Bock sees hope in enterprise economy, influx of baby boomers

By Cynthia Prairie

To add to Chester’s tax base, Tom Bock sees hope in the baby boom generation, those with money who wish to retire to quiet, small town Vermont. To add to the job base, Bock, who is running for his fourth consecutive year on the Select Board, believes that light manufacturing – an example would be the Simon Pearce glass company in Windsor – is the way to go.

Tom Bock

Tom Bock

Bock, a longtime Chester resident, has served six one-year terms on the Select Board over three decades and is seeking a 7th.

“I would like to encourage baby boomers to set up their homes in Chester,” Bock said during a recent interview in his Main Street Victorian home.

So how do you get baby boomers to move to Chester? “You have to tell baby boomers that we’re here and we’re nice and peaceful by using the Internet and print media,” he says, adding that the town needs to set aside funds to promote itself. It would be good too, he says, to bring in young families as well to help support the schools.

As for pumping up the tourism sector, which many local businesses depend upon, “We don’t have a lake, a mountain,” Bock says. Tourists, he said, can spend a nice weekend at a local inn and go antiquing. Other than that, “retirees are our best hope. … Chester is easy to come to. Young people want more to do.” Still, he added, “tourism is something but I’m not sure how to go after that.”

Bock, who had owned Vermont T’s on Elm Street for 22 years, and his wife, Mariette, raised three children here.

Compared to when when they first moved to Chester in 1970, Bock says, “things look better, not as shabby. But we’ve lost some significant employers.” He cited Putney Pasta, which moved to Brattleboro, Vineyard Brands wine distributors, which moved to Alabama, Green Mountain Gringo, now in North Carolina, and the National Survey, the map making company that was sold to a larger company. “Newsbank,” he adds “is employing a lot more people. So that’s taking up some of the slack” in job loss. “The union kind of jobs just aren’t there anymore.”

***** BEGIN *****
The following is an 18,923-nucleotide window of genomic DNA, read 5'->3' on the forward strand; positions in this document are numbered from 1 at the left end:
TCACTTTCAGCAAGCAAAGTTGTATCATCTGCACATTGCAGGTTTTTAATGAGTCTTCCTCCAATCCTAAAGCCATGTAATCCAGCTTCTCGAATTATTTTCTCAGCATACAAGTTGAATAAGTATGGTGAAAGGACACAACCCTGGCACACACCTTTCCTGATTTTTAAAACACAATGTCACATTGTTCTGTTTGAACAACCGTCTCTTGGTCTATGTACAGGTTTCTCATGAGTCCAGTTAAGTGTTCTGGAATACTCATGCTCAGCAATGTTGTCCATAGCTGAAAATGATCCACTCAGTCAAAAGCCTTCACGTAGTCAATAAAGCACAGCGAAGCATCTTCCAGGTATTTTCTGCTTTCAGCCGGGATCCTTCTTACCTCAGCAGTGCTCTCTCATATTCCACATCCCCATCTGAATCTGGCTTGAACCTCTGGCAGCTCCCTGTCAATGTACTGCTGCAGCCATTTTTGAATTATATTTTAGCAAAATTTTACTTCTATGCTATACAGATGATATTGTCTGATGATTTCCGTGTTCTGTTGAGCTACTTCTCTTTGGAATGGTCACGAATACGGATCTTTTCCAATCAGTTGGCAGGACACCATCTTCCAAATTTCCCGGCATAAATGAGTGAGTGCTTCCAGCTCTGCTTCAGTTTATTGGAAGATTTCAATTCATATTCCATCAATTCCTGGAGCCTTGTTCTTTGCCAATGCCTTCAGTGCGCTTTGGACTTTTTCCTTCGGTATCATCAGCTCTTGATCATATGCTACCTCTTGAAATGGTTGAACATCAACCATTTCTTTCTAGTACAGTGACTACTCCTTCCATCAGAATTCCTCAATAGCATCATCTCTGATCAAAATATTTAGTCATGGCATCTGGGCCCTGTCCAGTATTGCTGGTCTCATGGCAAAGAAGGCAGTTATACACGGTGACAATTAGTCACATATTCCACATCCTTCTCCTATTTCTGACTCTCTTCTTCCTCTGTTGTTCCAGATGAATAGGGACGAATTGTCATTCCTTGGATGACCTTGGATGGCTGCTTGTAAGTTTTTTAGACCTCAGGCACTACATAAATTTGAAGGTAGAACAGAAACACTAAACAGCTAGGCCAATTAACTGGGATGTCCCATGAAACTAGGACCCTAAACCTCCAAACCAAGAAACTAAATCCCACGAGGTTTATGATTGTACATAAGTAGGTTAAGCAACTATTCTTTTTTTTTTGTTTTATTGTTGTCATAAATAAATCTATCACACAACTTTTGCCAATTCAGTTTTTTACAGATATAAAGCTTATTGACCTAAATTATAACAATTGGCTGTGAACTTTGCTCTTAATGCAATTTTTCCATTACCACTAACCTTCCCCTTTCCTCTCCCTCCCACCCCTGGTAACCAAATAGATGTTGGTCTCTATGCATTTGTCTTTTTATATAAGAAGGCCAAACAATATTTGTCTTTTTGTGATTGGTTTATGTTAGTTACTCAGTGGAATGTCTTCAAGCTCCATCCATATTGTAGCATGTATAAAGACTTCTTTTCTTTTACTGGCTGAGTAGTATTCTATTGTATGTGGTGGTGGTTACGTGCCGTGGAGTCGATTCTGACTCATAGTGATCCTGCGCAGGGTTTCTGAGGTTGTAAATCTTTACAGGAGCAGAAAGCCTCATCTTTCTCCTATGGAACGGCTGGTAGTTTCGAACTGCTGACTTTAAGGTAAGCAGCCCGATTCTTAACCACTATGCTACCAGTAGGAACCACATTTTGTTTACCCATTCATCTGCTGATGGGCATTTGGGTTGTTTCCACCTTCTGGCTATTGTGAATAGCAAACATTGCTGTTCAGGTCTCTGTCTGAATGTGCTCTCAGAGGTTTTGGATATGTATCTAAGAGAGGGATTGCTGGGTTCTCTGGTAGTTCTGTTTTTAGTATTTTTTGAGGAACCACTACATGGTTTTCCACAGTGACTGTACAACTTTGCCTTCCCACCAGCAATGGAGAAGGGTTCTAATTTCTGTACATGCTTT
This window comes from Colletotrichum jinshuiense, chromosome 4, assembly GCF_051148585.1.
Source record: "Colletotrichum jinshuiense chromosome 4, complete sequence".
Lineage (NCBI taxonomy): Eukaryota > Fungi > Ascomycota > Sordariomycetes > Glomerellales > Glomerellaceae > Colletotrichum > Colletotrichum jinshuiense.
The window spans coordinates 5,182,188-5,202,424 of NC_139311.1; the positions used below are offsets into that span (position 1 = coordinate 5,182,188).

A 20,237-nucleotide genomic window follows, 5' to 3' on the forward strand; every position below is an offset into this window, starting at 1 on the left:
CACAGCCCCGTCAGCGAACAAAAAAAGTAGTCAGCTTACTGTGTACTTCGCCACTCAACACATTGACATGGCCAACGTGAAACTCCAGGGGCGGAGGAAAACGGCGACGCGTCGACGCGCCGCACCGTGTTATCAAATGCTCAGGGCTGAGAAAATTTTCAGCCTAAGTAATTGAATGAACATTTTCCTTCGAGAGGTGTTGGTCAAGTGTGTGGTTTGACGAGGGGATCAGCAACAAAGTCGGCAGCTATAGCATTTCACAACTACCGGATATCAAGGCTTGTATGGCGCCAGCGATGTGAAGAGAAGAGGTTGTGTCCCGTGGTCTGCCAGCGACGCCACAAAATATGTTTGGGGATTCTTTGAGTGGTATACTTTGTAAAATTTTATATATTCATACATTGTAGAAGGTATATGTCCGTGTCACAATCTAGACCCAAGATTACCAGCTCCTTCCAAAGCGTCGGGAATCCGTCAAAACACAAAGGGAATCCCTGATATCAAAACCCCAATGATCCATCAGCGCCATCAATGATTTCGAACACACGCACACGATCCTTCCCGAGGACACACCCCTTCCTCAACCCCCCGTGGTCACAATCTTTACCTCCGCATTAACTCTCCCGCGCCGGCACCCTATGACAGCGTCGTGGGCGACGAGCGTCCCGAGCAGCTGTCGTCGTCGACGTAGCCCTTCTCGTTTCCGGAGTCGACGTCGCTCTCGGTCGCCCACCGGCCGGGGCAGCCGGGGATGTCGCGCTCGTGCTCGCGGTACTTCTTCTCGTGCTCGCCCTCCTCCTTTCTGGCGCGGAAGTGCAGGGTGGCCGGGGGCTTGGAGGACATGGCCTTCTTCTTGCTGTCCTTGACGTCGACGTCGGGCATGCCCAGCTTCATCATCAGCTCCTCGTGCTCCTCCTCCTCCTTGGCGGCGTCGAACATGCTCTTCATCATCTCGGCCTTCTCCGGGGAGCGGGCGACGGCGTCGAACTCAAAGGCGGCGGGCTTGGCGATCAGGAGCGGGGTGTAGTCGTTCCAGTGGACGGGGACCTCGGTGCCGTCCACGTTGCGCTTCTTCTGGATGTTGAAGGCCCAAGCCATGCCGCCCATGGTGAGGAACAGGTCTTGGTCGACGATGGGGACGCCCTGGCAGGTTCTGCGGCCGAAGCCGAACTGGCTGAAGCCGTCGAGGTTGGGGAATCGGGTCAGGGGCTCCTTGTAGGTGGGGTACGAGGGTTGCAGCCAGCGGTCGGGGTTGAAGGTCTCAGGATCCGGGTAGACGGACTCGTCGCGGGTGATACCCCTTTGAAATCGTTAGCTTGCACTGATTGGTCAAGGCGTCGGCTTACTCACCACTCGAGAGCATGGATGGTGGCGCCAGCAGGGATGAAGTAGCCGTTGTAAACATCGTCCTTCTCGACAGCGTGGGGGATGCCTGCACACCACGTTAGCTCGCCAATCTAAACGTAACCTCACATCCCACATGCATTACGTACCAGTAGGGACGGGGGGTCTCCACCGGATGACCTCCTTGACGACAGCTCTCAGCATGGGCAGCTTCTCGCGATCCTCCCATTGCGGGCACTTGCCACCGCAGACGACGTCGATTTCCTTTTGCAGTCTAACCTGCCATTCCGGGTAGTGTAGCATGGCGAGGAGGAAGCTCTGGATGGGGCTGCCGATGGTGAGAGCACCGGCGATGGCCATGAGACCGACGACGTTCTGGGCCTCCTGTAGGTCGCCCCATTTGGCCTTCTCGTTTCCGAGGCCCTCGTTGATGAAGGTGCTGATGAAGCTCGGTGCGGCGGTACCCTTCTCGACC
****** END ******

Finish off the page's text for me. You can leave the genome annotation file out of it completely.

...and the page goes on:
“We’ll get the truck traffic, but we won’t get the tax benefit of the biomass plant.”

Tom Bock

“You can only hope that the enterprise economy will make up for some of the job loss,” he says. In an enterprise economy, people are willing to take risks when investing their money or starting a new business. Bock says that the Select Board has talked about creating an economic development plan.

In the long term for Chester, Bock sees traffic along Route 103 as a major problem, one that will only worsen once two proposed major developments are realized. One, in Killington, is for 2,200 housing units and 200,000-square feet of retail space, the other is at Okemo for 220 to 240 housing units. Add to that the proposed biomass plant and further growth at the North Springfield Industrial Park.

The traffic, he says, benefits some. “But the homeowners continually complain. … We’re (also) not getting any tax benefit from the traffic. We’ll get the truck traffic, but we won’t get the tax benefit of the biomass plant.”

Mundane work mixed with creativity

Bock has also served eight years on the Windsor County Regional Planning Commission, of which he says, “I like to think I look out for Chester’s interests there.”

He adds that he has enjoyed serving on the Select Board. But, he says, “Being on the Select Board takes some time. We do a lot of reading. … there are the boilerplate issues, the mundane things (such as) signing liquor licenses, accepting cemetery funds.” But there are more creative aspects such as “creating visions for systems such as the Capital Plan, the Road Surface Management Plan in which you are dealing with problems (beforehand) instead of waiting for a crisis to occur.”

The most important issue for the current board members, Bock says, is “to take the town on a sound financial future. Everything is predicated on that fact. We’re tight spenders.”

“There’s just a sliver in me – this Select Board form of government was founded 400 years ago in England — to be part of that, this little sliver of history is important to me.” In light of that, he says, “more people should get on the (town) boards, to run for Select Board, school board, budget committees. …”

 

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About the Author: Cynthia Prairie has been a newspaper editor for 30 years, having worked at such publications as the Raleigh Times, the Baltimore News American, the Buffalo Courier Express, the Chicago Sun-Times and the Patuxent Publishing chain of community newspapers in Maryland. She and her family moved to Chester, Vermont in 2004.

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